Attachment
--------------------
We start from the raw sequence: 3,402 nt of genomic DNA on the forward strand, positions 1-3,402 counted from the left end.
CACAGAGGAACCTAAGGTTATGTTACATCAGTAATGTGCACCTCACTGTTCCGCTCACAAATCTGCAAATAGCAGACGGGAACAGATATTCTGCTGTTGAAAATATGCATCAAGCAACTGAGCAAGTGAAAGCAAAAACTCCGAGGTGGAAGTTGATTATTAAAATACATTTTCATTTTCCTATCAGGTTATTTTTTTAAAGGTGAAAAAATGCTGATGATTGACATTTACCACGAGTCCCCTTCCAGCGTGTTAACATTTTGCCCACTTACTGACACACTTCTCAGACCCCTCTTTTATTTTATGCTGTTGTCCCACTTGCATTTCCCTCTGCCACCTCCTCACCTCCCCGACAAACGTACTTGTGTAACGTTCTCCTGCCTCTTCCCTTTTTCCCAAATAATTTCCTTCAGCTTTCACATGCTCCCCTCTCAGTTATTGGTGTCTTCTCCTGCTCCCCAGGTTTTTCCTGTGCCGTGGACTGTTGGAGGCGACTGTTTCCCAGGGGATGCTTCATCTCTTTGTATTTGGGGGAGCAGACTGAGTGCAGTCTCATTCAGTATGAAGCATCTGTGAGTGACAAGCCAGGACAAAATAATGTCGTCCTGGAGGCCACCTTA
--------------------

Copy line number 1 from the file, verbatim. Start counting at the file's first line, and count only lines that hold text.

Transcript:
We start from the raw sequence: 3,402 nt of genomic DNA on the forward strand, positions 1-3,402 counted from the left end.